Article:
In an embodiment, the new de-artifacting framework is implemented in the transform domain, where de-artifact filtering is adaptively selected and applied. In a preferred embodiment, a transform domain Wiener filter is used. We call this methodology a region-based sparsity de-artifacting framework, using adaptive filtering in the transform domain. One significant advantage of the present principles is that the required overhead is very small. Compared to previous approaches, we do not need to search thresholds (as was required by the sixth prior art approach) and additionally, we do not need to send Wiener filter coefficients (as was required by the seventh prior art approach). Various embodiments are illustrated and described, which are differentiated by transform dimensions, for example. The present principles are aimed at reducing quantization artifacts presented in video compression, and improving both the objective and subjective performance in video compression encoders and decoders.

In an embodiment, we propose a region (or patch or area) based sparsity de-artifacting framework, with adaptive filtering utilized in the transform domain. The framework is divided into two stages. In the first stage, we decompose (transform) the overlapped regions (patches, areas) of the video signal into the frequency domain by transforms based on the region dimensions, such as 2D, 3D or 4D transforms. In a preferred embodiment, a transform-domain Wiener filter is then applied to the noisy transform coefficients, followed by an inverse transform. After that, all the processed regions are restored to their original positions. In another embodiment, multiple estimates of the same pixel are obtained due to region overlapping. In the second stage, for each pixel, adaptive sparsity-based filtering is used to fuse (or otherwise combine or weight) multiple estimates from the redundant representations of the signal. The de-artifacting framework also needs to take video coding (or quantization) statistics into account.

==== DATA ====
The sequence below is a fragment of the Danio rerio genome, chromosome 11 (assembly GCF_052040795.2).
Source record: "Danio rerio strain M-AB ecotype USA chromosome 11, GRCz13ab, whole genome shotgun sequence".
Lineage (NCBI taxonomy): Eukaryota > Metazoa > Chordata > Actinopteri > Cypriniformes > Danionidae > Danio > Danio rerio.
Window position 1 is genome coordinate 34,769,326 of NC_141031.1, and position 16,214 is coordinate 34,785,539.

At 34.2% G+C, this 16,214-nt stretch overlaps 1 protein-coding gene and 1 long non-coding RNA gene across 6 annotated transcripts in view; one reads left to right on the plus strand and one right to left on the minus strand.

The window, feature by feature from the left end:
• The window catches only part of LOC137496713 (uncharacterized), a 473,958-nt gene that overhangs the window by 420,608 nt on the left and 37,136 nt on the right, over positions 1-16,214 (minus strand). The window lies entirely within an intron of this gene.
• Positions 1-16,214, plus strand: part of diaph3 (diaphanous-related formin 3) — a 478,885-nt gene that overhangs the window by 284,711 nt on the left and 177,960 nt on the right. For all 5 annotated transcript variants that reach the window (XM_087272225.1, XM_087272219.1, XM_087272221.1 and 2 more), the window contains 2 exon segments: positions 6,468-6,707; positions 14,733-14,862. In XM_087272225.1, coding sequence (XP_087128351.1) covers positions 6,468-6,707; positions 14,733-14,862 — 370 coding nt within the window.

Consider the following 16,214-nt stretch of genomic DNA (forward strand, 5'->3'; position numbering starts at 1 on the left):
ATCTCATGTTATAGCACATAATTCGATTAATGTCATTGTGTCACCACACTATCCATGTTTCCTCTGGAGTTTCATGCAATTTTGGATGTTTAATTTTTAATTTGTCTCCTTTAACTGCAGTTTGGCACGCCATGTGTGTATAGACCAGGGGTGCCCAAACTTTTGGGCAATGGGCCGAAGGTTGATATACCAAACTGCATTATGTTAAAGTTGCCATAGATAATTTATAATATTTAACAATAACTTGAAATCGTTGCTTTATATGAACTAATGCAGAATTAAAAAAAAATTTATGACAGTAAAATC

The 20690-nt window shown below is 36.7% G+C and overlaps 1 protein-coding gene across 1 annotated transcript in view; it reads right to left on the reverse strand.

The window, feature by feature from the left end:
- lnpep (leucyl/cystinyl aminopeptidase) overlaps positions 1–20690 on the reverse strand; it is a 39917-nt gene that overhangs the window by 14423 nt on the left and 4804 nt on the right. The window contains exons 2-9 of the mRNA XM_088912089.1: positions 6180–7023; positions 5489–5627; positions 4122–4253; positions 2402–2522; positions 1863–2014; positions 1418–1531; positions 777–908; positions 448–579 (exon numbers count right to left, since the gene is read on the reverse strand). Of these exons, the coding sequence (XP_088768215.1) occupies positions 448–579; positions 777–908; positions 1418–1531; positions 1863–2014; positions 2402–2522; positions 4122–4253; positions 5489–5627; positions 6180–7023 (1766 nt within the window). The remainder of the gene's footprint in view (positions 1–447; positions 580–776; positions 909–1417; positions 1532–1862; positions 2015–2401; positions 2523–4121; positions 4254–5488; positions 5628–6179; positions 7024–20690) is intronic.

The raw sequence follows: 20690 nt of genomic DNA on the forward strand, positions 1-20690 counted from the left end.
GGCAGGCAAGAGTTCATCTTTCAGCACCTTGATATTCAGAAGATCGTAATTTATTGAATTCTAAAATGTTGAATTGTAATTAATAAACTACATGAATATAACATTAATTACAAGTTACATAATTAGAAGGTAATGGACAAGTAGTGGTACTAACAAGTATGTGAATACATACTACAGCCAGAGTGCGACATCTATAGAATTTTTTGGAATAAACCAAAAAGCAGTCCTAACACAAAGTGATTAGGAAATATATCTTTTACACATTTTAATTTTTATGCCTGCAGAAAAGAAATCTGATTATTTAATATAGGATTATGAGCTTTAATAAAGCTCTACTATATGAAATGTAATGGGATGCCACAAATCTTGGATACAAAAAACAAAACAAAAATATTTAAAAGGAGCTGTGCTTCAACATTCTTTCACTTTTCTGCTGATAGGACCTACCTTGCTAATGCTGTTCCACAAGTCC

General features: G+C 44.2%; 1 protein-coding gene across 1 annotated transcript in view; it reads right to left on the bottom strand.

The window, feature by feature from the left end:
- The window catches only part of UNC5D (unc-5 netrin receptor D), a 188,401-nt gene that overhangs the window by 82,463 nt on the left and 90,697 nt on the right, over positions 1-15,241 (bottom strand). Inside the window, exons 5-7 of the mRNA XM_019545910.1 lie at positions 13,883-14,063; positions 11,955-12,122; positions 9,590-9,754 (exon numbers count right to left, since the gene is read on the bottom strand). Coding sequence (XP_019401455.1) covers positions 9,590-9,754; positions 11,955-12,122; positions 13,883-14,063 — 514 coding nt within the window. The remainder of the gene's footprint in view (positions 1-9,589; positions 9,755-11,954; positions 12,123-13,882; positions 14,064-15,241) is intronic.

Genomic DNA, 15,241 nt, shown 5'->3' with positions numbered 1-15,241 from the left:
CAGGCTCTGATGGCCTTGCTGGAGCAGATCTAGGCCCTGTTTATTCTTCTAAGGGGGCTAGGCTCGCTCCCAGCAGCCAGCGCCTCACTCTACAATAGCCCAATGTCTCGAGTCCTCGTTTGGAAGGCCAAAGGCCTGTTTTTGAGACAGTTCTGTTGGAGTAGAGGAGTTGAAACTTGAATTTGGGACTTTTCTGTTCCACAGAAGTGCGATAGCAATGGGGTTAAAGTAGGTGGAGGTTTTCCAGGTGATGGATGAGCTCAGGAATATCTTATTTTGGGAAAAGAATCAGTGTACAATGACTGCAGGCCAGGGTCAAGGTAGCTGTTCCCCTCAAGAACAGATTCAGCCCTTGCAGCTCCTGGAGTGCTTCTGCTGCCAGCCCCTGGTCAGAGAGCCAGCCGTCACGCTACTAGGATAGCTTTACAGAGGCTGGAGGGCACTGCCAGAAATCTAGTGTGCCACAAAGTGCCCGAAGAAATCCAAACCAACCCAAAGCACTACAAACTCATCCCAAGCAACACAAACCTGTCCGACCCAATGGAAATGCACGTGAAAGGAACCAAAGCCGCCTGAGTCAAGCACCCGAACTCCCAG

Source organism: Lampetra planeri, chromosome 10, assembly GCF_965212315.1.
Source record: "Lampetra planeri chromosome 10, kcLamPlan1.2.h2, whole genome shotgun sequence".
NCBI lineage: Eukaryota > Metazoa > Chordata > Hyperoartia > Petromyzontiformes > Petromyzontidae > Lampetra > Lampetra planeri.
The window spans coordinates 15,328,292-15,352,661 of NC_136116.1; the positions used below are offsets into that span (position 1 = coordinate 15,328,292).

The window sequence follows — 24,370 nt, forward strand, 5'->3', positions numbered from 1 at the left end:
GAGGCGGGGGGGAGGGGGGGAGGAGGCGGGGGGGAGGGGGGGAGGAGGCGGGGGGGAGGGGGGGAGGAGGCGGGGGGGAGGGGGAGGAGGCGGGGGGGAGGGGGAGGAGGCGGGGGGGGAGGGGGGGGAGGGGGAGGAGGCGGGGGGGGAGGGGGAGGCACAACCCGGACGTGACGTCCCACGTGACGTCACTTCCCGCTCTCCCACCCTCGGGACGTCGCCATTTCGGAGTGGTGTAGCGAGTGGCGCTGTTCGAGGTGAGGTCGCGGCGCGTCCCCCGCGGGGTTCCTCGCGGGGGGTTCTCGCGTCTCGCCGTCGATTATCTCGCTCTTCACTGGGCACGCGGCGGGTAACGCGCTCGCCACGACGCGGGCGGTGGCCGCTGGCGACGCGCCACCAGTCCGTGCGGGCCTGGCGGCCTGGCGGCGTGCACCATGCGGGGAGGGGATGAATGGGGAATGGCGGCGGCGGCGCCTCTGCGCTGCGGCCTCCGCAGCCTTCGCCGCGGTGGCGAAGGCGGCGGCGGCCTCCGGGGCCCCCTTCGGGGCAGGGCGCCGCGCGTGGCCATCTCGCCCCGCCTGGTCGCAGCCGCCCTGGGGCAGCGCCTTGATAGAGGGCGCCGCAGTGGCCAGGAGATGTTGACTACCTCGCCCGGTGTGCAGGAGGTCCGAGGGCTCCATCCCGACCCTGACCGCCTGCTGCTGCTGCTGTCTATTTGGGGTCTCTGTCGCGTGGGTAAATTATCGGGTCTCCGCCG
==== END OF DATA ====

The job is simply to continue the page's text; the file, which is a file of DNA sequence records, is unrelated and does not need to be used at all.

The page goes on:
In one embodiment, the overlapped patch is achieved by a sliding window. In another embodiment, the overlapped patch is achieved by a kNN non-local search. The search can be within the current picture or spatial-temporal neighboring pictures. The dimensions of the patch can be 2D or 3D, and so forth. As is well-known in the art of video compression, 2-D refers to the spatial dimensions of a picture, frame, slice, and so forth. 3-D additionally adds the temporal element for consideration between more than one temporal picture, slice, or frame. The applied transform(s) can be 2D, 3D, 4D, and so forth, based on the dimensions of the region, patch, or area, and on the characteristics of the region, patch, or area. The fourth dimension element comes about due to the added dimension of the grouping of the regions, patches, or areas. In one embodiment, we can use 2D/3D/4D DCT. In another embodiment, we can use 2D/3D/4D FFT. Moreover, it is to be appreciated that the present principles are not limited to any particular transform, such as, for example, FFT or DCT and, thus, any other transforms can be applied too, such as wavelet transforms, while maintaining the spirit of the present principles.